KANSAS CITY, MO.- Representation of the figure, whether human or animal, has been a fertile source of investigation and debate throughout the history of visual culture. The exhibition Transfigure features 37 works by a variety of artists and is on view September 5November 2, 2008, at the Kemper Museum of Contemporary Art in Kansas City, Missouri. Museum admission is free.
For millennia, the body has been depicted by artists in a variety of ways and in diverse media. But with rapid advances in technology and science, and the increasingly fragile relationship between nature and culture, the body image is a hot-button topic today. Selected from the Kemper Museums growing collection, the exhibition Transfigure charts how in recent years artists have considered the physical form of humans and animals, subtly revealing how its myriad manipulations and reinventions reflect the values of contemporary society.
Paintings, photographs, sculpture, ceramics, and digital animation make up the exhibition of works by artists from around the world. From the casual pose of Duane Hansons Salesman (1992) to the powerful image of a warrior in Gajin Fujitas Ride or Die (2005), the human form is portrayed in a variety of ways, examining issues of representation and cultural identity. Moreover, works such as Jill Greenbergs towering color photograph of a brown bear (a new acquisition for the Kemper Museum) and Michael Reess animated, hybrid form explore the vanishing line between the natural and artificial.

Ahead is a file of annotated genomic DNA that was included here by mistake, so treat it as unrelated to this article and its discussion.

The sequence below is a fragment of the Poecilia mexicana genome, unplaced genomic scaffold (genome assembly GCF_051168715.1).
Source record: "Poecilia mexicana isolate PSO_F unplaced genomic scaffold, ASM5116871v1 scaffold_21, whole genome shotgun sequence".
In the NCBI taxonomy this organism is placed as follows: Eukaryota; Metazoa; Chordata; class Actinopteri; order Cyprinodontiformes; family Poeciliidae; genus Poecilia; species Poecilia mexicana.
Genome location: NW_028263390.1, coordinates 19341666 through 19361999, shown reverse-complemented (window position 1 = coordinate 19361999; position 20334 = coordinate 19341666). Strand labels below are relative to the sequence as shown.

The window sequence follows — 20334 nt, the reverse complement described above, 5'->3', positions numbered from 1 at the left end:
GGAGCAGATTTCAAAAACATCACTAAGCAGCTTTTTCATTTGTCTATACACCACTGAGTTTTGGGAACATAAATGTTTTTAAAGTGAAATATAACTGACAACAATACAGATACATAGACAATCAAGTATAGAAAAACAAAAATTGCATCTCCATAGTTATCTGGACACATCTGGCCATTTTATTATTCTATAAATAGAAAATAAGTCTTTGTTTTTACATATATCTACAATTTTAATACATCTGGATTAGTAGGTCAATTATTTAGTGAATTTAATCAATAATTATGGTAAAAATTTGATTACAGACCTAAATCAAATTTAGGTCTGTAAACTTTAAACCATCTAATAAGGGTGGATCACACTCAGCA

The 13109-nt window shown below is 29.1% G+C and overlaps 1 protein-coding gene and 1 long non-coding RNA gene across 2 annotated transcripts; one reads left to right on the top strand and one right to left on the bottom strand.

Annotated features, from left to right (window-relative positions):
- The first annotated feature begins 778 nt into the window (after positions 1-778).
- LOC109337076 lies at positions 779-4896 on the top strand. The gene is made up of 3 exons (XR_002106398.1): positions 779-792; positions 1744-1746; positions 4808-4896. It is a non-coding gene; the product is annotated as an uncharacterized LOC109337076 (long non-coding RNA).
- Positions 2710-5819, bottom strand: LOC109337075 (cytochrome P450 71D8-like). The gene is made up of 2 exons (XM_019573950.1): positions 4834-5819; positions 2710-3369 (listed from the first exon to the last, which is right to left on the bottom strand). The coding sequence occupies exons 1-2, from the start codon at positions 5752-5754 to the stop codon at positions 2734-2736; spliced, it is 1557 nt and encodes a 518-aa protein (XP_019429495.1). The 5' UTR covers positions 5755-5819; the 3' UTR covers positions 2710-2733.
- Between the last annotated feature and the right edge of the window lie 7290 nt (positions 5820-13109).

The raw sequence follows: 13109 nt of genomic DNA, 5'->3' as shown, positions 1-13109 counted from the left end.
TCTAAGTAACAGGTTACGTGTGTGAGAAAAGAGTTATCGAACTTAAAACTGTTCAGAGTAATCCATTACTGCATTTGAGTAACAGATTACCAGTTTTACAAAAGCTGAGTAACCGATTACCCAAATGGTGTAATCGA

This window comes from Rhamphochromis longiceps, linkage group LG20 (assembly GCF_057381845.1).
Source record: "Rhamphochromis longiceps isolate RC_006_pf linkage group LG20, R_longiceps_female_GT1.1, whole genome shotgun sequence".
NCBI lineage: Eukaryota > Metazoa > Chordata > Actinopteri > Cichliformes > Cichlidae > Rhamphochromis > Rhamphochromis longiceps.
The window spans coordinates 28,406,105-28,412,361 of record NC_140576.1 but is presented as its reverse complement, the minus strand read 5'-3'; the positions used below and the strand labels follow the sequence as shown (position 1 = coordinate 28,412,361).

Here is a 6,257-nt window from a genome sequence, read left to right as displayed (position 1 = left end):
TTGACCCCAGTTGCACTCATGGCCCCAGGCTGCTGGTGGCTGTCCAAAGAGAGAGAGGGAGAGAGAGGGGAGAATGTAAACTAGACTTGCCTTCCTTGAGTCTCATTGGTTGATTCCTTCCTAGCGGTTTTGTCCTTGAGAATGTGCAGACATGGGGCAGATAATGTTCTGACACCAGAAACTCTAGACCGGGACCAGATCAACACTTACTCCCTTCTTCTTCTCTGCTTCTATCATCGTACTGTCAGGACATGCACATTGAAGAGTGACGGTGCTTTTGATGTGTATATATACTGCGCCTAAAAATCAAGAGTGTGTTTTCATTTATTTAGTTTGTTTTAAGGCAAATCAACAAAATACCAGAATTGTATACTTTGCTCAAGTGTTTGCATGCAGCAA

Artists in the exhibition: Magdalena Abakanowicz, L.C. Armstrong, Robert Arneson, Steven Assael, Tina Barney, José Bedia, Julie Blackmon, Christian Boltanski, Deborah Butterfield, Robert Chalmers, Angela Fraleigh, Gajin Fujita, Gao Brothers, Nan Goldin, Jill Greenberg, Kojo Griffin, Duane Hanson, Peregrine Honig, Elizabeth Huey, John Kalymnios, Nikki S. Lee, Loretta Lux, Neeta Madahar, Robert Mapplethorpe, Catherine McCarthy, Greg Miller, Robyn ONeil, Phillip Pearlstein, Michael Rees, Norberto Rodriguez, Lezley Saar, Melanie Schiff, Sandra Scolnik, Cindy Sherman, and William Wegman.
Kansas Citys renowned free modern and contemporary art museum, the Kemper Museum of Contemporary Art opened in October 1994 and draws more than 120,000 visitors each year. The Museum boasts a rapidly growing permanent collection of modern and contemporary works of artists from around the world. Permanent collection artists include Louise Bourgeois, Petah Coyne, Nan Goldin, Willem de Kooning, Hung Liu, Morris Louis, Joan Mitchell, Georgia OKeeffe, Tom Otterness, Jaume Plensa, Matthew Ritchie, and Wayne Thiebaud. The Museum hosts temporary exhibitions, installations, performance work, film and video series, lectures, concerts, childrens workshops, and other creative programs designed to both entertain and challenge.